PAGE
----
Steep several handful of Rosemary (fresh or dried) in water for an hour at simmer. Cool and bottle. Add to bath for soothing and scent.
2) Rosemary Water
4 tbs. Rosemary Flowers
1 Nutmeg, grated
2 tbs. Cinnamon, grated
1 QT alcohol spirit (Vodka works well)
Pour liquid over herbs in a clean jar - stand in warm dark place for two weeks. Strain through cheesecloth or paper coffee strainer. Use as you would witch hazel, to soothe aches.
3) Rosemary Wine
1 bottle of white wine
1 handful fresh rosemary (or 2 tbs. dried)
2 tbs. dried Borage leaves
Steep herbs in wine a week or more, strain as in #2. This is an excellent nerve tonic.
4) Insect repellent candle
Crumble dried Sage and Rosemary leaves, mix with melted wax, form into candle (an easy way to do this if you don't have candle molds is to put a votive candle in a bowl, pour warm herb-wax in the bowl a bit at a time, and let harden) and use to keep bugs away.
Nick thinks rosemary and roast pork were made for each other. Here's his recipe for
Rosemary Roast Pork
For a robust, in-yer-face Rosemary Roast Pork that makes the whole house smell divine:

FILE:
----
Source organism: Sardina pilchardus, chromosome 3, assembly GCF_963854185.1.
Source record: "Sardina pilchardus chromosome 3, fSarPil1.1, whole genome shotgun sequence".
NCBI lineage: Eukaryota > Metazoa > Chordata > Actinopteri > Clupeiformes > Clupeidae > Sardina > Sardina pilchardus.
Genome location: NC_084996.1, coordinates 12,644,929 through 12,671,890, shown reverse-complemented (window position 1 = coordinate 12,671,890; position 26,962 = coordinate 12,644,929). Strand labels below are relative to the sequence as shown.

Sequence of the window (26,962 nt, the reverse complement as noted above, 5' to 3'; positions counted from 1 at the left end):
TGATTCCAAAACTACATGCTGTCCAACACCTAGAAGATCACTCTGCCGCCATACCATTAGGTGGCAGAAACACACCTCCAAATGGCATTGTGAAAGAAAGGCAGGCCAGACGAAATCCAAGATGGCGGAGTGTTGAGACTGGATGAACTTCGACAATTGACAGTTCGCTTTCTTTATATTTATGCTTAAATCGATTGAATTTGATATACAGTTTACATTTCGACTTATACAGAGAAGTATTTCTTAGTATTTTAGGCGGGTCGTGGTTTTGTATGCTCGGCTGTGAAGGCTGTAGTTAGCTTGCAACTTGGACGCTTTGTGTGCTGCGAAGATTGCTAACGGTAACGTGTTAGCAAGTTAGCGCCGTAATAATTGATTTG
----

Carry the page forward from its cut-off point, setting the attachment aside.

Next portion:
rolled, boned, tied leg of pork
depending on size of above, more or less of the following:-
about a cup of fresh rosemary leaves
untold garlic - well at least 4 fat cloves
freshly ground black pepper (don't go mad, it's rosemary pork not peppered pork)
Several hours before you plan to cook the meal:
Coarsely chop the rosemary leaves, then put them into a good sized mortar. Add the garlic and lovingly smash the hell out of it all. Slosh in some extra virgin olive oil, (the greener and thicker and more peppery the better) and sprinkle in some sea salt (no additives allowed! check the packet!). Continue to work it until you end up with a coarse green viscous paste. The smell is fantastic - watch out for uncontrolled salivation.
Untie the joint, open it out. Trim off the rind and most of the fat (the crackling needs to be cooked separately if you want it) and smother the joint thickly with the paste. Really lather it in. Roll it back up, retie it (or slip the elastic-string net back on) and leave it somewhere cool, the longer the better.